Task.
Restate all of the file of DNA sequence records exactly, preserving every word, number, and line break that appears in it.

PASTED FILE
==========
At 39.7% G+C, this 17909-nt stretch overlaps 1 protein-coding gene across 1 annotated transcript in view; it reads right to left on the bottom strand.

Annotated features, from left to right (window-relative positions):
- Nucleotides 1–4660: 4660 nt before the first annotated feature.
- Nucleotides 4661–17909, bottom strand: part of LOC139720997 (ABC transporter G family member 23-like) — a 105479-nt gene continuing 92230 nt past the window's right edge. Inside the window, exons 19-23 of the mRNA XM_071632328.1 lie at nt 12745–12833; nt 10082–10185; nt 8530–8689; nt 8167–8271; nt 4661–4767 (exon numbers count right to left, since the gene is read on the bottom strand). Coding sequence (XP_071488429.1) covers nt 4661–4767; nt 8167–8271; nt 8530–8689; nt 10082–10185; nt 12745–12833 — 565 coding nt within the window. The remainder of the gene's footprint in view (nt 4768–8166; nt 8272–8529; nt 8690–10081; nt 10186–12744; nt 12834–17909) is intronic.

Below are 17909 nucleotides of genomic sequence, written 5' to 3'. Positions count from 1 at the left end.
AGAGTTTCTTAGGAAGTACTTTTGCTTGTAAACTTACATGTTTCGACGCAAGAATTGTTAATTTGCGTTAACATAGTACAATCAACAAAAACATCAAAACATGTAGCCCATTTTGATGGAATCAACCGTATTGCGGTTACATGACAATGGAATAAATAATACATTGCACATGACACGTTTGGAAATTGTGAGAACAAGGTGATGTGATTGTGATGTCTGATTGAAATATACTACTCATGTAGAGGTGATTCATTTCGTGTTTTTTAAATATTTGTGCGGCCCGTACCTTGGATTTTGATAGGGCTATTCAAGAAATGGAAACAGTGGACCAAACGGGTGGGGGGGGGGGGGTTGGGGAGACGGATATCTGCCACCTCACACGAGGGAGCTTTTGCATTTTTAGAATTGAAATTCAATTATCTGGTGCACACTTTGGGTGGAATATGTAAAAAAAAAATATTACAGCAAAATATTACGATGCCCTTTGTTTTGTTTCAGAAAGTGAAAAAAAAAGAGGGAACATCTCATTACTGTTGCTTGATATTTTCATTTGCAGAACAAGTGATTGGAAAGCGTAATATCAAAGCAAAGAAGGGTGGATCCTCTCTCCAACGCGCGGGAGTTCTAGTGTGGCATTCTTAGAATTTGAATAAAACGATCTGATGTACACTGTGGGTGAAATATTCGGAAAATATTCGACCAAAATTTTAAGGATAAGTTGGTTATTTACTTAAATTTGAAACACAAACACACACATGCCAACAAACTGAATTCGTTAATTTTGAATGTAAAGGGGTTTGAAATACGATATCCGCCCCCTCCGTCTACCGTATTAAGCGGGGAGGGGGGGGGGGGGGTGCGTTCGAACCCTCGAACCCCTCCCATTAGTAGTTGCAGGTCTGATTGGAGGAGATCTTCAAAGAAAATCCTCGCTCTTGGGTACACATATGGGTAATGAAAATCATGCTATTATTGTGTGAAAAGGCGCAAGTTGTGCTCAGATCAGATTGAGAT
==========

At 39.7% G+C, this 17909-nt stretch overlaps 1 protein-coding gene across 1 annotated transcript in view; it reads right to left on the bottom strand.

Annotated features, from left to right (window-relative positions):
- Nucleotides 1–4660: 4660 nt before the first annotated feature.
- Nucleotides 4661–17909, bottom strand: part of LOC139720997 (ABC transporter G family member 23-like) — a 105479-nt gene continuing 92230 nt past the window's right edge. Inside the window, exons 19-23 of the mRNA XM_071632328.1 lie at nt 12745–12833; nt 10082–10185; nt 8530–8689; nt 8167–8271; nt 4661–4767 (exon numbers count right to left, since the gene is read on the bottom strand). Coding sequence (XP_071488429.1) covers nt 4661–4767; nt 8167–8271; nt 8530–8689; nt 10082–10185; nt 12745–12833 — 565 coding nt within the window. The remainder of the gene's footprint in view (nt 4768–8166; nt 8272–8529; nt 8690–10081; nt 10186–12744; nt 12834–17909) is intronic.

Below are 17909 nucleotides of genomic sequence, written 5' to 3'. Positions count from 1 at the left end.
AGAGTTTCTTAGGAAGTACTTTTGCTTGTAAACTTACATGTTTCGACGCAAGAATTGTTAATTTGCGTTAACATAGTACAATCAACAAAAACATCAAAACATGTAGCCCATTTTGATGGAATCAACCGTATTGCGGTTACATGACAATGGAATAAATAATACATTGCACATGACACGTTTGGAAATTGTGAGAACAAGGTGATGTGATTGTGATGTCTGATTGAAATATACTACTCATGTAGAGGTGATTCATTTCGTGTTTTTTAAATATTTGTGCGGCCCGTACCTTGGATTTTGATAGGGCTATTCAAGAAATGGAAACAGTGGACCAAACGGGTGGGGGGGGGGGGGTTGGGGAGACGGATATCTGCCACCTCACACGAGGGAGCTTTTGCATTTTTAGAATTGAAATTCAATTATCTGGTGCACACTTTGGGTGGAATATGTAAAAAAAAAATATTACAGCAAAATATTACGATGCCCTTTGTTTTGTTTCAGAAAGTGAAAAAAAAAGAGGGAACATCTCATTACTGTTGCTTGATATTTTCATTTGCAGAACAAGTGATTGGAAAGCGTAATATCAAAGCAAAGAAGGGTGGATCCTCTCTCCAACGCGCGGGAGTTCTAGTGTGGCATTCTTAGAATTTGAATAAAACGATCTGATGTACACTGTGGGTGAAATATTCGGAAAATATTCGACCAAAATTTTAAGGATAAGTTGGTTATTTACTTAAATTTGAAACACAAACACACACATGCCAACAAACTGAATTCGTTAATTTTGAATGTAAAGGGGTTTGAAATACGATATCCGCCCCCTCCGTCTACCGTATTAAGCGGGGAGGGGGGGGGGGGGGTGCGTTCGAACCCTCGAACCCCTCCCATTAGTAGTTGCAGGTCTGATTGGAGGAGATCTTCAAAGAAAATCCTCGCTCTTGGGTACACATATGGGTAATGAAAATCATGCTATTATTGTGTGAAAAGGCGCAAGTTGTGCTCAGATCAGATTGAGAT